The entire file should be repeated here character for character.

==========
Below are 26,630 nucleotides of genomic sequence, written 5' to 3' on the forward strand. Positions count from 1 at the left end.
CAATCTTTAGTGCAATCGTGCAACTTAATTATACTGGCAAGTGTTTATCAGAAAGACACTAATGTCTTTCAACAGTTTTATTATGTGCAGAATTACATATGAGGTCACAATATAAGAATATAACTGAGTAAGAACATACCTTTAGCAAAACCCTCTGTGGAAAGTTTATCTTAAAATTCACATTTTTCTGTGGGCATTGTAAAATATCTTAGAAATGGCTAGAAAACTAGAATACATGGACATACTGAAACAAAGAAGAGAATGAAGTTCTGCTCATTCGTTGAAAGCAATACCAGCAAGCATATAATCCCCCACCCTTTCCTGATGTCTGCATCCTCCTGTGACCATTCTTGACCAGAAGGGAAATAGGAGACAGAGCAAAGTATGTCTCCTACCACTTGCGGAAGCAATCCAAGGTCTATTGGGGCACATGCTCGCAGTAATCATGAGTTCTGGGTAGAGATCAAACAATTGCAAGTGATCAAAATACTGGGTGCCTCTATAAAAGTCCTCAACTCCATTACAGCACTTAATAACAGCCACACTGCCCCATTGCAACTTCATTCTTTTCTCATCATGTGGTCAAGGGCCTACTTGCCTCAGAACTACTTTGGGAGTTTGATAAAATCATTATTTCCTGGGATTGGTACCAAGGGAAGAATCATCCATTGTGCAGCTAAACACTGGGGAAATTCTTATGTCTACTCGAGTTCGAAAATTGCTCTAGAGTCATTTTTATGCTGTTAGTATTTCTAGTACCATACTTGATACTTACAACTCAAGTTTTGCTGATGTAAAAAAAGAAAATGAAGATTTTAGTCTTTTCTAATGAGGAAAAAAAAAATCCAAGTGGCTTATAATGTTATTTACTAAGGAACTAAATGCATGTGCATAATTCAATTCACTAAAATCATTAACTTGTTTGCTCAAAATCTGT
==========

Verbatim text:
Below are 26,630 nucleotides of genomic sequence, written 5' to 3' on the forward strand. Positions count from 1 at the left end.
CAATCTTTAGTGCAATCGTGCAACTTAATTATACTGGCAAGTGTTTATCAGAAAGACACTAATGTCTTTCAACAGTTTTATTATGTGCAGAATTACATATGAGGTCACAATATAAGAATATAACTGAGTAAGAACATACCTTTAGCAAAACCCTCTGTGGAAAGTTTATCTTAAAATTCACATTTTTCTGTGGGCATTGTAAAATATCTTAGAAATGGCTAGAAAACTAGAATACATGGACATACTGAAACAAAGAAGAGAATGAAGTTCTGCTCATTCGTTGAAAGCAATACCAGCAAGCATATAATCCCCCACCCTTTCCTGATGTCTGCATCCTCCTGTGACCATTCTTGACCAGAAGGGAAATAGGAGACAGAGCAAAGTATGTCTCCTACCACTTGCGGAAGCAATCCAAGGTCTATTGGGGCACATGCTCGCAGTAATCATGAGTTCTGGGTAGAGATCAAACAATTGCAAGTGATCAAAATACTGGGTGCCTCTATAAAAGTCCTCAACTCCATTACAGCACTTAATAACAGCCACACTGCCCCATTGCAACTTCATTCTTTTCTCATCATGTGGTCAAGGGCCTACTTGCCTCAGAACTACTTTGGGAGTTTGATAAAATCATTATTTCCTGGGATTGGTACCAAGGGAAGAATCATCCATTGTGCAGCTAAACACTGGGGAAATTCTTATGTCTACTCGAGTTCGAAAATTGCTCTAGAGTCATTTTTATGCTGTTAGTATTTCTAGTACCATACTTGATACTTACAACTCAAGTTTTGCTGATGTAAAAAAAGAAAATGAAGATTTTAGTCTTTTCTAATGAGGAAAAAAAAAATCCAAGTGGCTTATAATGTTATTTACTAAGGAACTAAATGCATGTGCATAATTCAATTCACTAAAATCATTAACTTGTTTGCTCAAAATCTGT